Making History: Catalysts for Change
Photo of Rosa Parks by Associated Press/Courtesy of Library of Congress.
On December 1, 1955, by a singular show of courage in not relinquishing her seat on a bus to a white passenger, Rosa Parks galvanized a people and launched a movement that ended legal segregation in America.
Leading by example, the unknown department store seamstress
shattered the status quo by the force of her commitment to individual freedom and equality. For its positive impact and ultimate significance, Parks’ lonely act of defiance has been likened to the “new possibilities” inherent in Nelson Mandela inviting his jailer to Mandela’s presidential inauguration.
The bus incident in Montgomery, Alabama, was not the first time Parks publicly stood for equality. She was an early activist in the effort
to free the “Scottsboro Boys,” nine black defendants in a 1931 Alabama rape case. Together with her husband, Raymond, she worked for the
programs of the National Association for the Advancement of Colored People (NAACP) as secretary and youth leader.
Parks, who had known considerable fear and lack of opportunity in her childhood, refused to give up her seat because she was done with fear and wanted to know “once and for all what rights I had as a human being and a citizen.”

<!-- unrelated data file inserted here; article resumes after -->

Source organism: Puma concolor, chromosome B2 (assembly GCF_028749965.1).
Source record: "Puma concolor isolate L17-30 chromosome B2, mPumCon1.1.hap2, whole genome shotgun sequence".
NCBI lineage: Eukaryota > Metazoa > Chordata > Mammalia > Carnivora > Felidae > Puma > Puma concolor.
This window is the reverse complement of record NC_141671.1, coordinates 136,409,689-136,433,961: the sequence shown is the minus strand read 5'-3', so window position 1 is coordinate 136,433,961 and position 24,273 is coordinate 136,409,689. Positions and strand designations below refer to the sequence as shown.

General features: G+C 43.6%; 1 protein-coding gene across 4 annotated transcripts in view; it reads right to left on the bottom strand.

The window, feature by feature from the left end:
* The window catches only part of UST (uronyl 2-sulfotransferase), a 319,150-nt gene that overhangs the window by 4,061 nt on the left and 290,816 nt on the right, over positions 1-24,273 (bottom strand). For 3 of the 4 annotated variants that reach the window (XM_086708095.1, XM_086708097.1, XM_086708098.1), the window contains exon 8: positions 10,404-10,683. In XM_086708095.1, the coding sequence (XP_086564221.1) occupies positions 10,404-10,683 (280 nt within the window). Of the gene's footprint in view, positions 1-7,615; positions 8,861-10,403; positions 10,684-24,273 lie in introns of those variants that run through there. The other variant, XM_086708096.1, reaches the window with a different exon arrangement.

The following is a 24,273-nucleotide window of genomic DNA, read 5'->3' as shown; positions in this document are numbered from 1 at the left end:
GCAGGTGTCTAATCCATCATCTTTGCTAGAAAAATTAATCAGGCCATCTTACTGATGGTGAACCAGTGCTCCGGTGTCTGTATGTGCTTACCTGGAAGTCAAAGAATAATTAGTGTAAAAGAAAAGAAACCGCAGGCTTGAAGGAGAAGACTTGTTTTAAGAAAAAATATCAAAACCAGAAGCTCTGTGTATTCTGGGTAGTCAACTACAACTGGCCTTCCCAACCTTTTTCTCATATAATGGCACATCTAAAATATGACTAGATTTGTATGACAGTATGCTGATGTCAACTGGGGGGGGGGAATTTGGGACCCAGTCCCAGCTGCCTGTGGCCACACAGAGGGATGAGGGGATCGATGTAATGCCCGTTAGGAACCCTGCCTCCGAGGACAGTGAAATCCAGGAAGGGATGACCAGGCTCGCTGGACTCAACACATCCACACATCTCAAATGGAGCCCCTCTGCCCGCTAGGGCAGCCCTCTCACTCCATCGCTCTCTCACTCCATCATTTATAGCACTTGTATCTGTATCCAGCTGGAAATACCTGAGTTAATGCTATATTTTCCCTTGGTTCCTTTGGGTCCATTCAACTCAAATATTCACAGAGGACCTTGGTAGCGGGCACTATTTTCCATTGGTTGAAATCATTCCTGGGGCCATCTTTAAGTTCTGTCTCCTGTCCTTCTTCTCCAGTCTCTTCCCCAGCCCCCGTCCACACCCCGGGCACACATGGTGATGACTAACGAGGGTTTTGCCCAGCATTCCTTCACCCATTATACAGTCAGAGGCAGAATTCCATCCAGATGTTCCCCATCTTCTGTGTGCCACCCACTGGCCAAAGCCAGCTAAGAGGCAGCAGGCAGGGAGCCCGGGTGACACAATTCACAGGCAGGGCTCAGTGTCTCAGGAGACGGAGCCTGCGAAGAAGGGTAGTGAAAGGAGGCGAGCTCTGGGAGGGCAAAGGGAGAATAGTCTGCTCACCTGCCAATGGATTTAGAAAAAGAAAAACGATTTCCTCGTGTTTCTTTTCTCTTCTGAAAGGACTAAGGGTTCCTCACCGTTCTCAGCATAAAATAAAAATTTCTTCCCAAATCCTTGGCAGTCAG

In the years after the bus boycotts in many parts of the country stemming from her action, Parks served on the staff of U.S. Congressman John Conyers and received the Presidential Medal of Freedom from President Bill Clinton. She died at age 92, less than six weeks before the 50th anniversary of her courageous stand.
“While Rosa Parks did not speak her ‘vision’ the way Martin Luther King Jr. did, her actions showed her vision to others and inspired them,” says SPU Instructor in Management Tanya Boyd. “Transformational leadership involves challenging the status quo, and encouraging others to think creatively. Rosa Parks’ leadership was not verbal, but through her actions, she stimulated a string of creative and new ways to address the problem of segregation.”
Martin Luther King Jr.
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